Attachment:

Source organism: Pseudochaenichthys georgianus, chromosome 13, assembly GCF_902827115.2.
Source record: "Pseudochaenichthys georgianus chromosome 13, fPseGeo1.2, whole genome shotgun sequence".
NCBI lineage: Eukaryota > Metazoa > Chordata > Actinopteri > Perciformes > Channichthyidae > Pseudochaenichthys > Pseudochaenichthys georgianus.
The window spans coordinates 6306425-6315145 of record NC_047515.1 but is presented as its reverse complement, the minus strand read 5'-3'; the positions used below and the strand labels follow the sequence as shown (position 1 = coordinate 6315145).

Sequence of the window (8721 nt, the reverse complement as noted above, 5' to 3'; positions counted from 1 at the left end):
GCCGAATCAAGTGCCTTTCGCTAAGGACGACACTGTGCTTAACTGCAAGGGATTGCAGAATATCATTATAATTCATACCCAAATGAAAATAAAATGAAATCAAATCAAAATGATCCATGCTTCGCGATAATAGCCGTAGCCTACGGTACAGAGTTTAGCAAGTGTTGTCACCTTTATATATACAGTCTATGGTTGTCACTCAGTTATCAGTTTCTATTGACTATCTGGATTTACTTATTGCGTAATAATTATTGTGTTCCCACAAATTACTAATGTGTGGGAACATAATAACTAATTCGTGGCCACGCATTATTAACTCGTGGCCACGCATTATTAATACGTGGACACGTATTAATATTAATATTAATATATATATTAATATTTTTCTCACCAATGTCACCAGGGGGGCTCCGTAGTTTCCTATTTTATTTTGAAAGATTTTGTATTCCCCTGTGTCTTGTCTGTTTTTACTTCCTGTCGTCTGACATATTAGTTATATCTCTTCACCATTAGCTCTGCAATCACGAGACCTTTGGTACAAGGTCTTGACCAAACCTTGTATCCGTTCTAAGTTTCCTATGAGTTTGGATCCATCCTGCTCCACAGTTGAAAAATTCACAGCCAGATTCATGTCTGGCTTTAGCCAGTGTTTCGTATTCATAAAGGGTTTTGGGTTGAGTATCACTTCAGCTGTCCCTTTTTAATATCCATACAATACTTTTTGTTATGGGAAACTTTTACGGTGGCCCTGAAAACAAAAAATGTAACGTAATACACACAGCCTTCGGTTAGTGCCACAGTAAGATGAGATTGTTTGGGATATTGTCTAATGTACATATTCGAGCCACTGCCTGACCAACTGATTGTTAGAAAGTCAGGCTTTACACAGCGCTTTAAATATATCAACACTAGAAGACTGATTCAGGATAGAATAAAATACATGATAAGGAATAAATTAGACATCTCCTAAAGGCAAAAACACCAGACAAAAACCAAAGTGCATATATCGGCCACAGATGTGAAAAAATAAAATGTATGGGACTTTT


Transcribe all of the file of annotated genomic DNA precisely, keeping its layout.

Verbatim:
Source organism: Pseudochaenichthys georgianus, chromosome 13, assembly GCF_902827115.2.
Source record: "Pseudochaenichthys georgianus chromosome 13, fPseGeo1.2, whole genome shotgun sequence".
NCBI lineage: Eukaryota > Metazoa > Chordata > Actinopteri > Perciformes > Channichthyidae > Pseudochaenichthys > Pseudochaenichthys georgianus.
The window spans coordinates 6306425-6315145 of record NC_047515.1 but is presented as its reverse complement, the minus strand read 5'-3'; the positions used below and the strand labels follow the sequence as shown (position 1 = coordinate 6315145).

Sequence of the window (8721 nt, the reverse complement as noted above, 5' to 3'; positions counted from 1 at the left end):
GCCGAATCAAGTGCCTTTCGCTAAGGACGACACTGTGCTTAACTGCAAGGGATTGCAGAATATCATTATAATTCATACCCAAATGAAAATAAAATGAAATCAAATCAAAATGATCCATGCTTCGCGATAATAGCCGTAGCCTACGGTACAGAGTTTAGCAAGTGTTGTCACCTTTATATATACAGTCTATGGTTGTCACTCAGTTATCAGTTTCTATTGACTATCTGGATTTACTTATTGCGTAATAATTATTGTGTTCCCACAAATTACTAATGTGTGGGAACATAATAACTAATTCGTGGCCACGCATTATTAACTCGTGGCCACGCATTATTAATACGTGGACACGTATTAATATTAATATTAATATATATATTAATATTTTTCTCACCAATGTCACCAGGGGGGCTCCGTAGTTTCCTATTTTATTTTGAAAGATTTTGTATTCCCCTGTGTCTTGTCTGTTTTTACTTCCTGTCGTCTGACATATTAGTTATATCTCTTCACCATTAGCTCTGCAATCACGAGACCTTTGGTACAAGGTCTTGACCAAACCTTGTATCCGTTCTAAGTTTCCTATGAGTTTGGATCCATCCTGCTCCACAGTTGAAAAATTCACAGCCAGATTCATGTCTGGCTTTAGCCAGTGTTTCGTATTCATAAAGGGTTTTGGGTTGAGTATCACTTCAGCTGTCCCTTTTTAATATCCATACAATACTTTTTGTTATGGGAAACTTTTACGGTGGCCCTGAAAACAAAAAATGTAACGTAATACACACAGCCTTCGGTTAGTGCCACAGTAAGATGAGATTGTTTGGGATATTGTCTAATGTACATATTCGAGCCACTGCCTGACCAACTGATTGTTAGAAAGTCAGGCTTTACACAGCGCTTTAAATATATCAACACTAGAAGACTGATTCAGGATAGAATAAAATACATGATAAGGAATAAATTAGACATCTCCTAAAGGCAAAAACACCAGACAAAAACCAAAGTGCATATATCGGCCACAGATGTGAAAAAATAAAATGTATGGGACTTTT